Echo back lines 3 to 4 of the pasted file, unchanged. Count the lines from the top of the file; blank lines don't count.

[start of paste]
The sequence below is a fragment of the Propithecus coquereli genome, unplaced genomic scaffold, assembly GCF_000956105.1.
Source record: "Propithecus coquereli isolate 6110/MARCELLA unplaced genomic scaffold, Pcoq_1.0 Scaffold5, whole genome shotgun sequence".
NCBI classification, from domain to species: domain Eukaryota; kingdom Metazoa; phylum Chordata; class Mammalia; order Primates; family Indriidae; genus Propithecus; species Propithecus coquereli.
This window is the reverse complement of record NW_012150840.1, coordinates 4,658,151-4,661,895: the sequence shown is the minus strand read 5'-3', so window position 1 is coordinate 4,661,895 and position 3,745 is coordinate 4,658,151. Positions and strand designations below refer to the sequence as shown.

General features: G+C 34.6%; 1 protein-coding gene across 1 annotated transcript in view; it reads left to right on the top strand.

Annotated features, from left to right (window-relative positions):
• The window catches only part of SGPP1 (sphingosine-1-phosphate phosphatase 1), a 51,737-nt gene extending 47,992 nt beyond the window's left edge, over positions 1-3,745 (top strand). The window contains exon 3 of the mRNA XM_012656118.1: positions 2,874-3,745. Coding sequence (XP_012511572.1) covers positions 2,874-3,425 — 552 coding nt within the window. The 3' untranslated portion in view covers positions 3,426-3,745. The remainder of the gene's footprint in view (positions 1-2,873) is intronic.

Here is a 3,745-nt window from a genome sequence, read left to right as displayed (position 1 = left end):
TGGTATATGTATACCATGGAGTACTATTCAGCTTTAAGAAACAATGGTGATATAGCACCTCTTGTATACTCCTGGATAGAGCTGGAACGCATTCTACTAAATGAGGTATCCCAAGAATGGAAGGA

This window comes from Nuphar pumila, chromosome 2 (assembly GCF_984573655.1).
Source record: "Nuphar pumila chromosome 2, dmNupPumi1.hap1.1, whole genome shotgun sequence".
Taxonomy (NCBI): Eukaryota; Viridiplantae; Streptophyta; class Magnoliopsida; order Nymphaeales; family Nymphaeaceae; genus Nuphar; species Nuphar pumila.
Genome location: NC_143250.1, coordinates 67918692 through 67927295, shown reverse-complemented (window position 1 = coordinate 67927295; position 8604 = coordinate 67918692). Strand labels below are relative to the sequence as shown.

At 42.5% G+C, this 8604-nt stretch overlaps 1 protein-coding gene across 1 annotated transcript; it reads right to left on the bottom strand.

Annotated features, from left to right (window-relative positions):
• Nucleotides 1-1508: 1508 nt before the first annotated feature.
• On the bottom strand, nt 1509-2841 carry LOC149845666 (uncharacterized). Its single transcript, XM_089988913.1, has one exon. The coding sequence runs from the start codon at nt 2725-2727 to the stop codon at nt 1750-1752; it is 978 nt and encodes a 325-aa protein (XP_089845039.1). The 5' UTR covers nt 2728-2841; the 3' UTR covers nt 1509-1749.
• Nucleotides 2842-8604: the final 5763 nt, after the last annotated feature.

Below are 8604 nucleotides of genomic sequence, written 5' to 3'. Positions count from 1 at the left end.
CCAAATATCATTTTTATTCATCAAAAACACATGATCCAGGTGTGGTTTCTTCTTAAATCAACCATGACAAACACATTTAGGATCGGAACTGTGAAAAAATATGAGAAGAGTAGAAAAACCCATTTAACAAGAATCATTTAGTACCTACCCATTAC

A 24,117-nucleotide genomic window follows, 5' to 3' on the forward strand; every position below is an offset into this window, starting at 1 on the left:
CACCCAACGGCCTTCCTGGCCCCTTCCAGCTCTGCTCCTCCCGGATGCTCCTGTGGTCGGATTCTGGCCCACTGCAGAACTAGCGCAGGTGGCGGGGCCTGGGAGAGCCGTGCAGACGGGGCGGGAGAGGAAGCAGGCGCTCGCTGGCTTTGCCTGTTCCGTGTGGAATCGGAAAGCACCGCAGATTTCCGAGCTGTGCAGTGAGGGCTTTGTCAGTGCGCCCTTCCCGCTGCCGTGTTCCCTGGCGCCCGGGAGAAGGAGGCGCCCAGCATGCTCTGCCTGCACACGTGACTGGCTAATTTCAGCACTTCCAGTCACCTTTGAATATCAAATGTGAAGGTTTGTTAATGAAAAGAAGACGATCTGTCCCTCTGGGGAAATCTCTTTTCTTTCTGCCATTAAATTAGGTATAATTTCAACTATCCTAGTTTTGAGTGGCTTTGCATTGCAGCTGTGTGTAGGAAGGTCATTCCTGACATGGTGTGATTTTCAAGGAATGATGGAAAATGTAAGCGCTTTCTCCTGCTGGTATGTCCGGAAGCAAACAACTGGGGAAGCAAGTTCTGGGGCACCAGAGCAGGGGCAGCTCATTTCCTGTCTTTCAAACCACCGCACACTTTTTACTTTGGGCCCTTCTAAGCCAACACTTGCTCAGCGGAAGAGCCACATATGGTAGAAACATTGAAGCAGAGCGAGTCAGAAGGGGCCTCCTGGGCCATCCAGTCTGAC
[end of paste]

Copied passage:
NCBI classification, from domain to species: domain Eukaryota; kingdom Metazoa; phylum Chordata; class Mammalia; order Primates; family Indriidae; genus Propithecus; species Propithecus coquereli.
This window is the reverse complement of record NW_012150840.1, coordinates 4,658,151-4,661,895: the sequence shown is the minus strand read 5'-3', so window position 1 is coordinate 4,661,895 and position 3,745 is coordinate 4,658,151. Positions and strand designations below refer to the sequence as shown.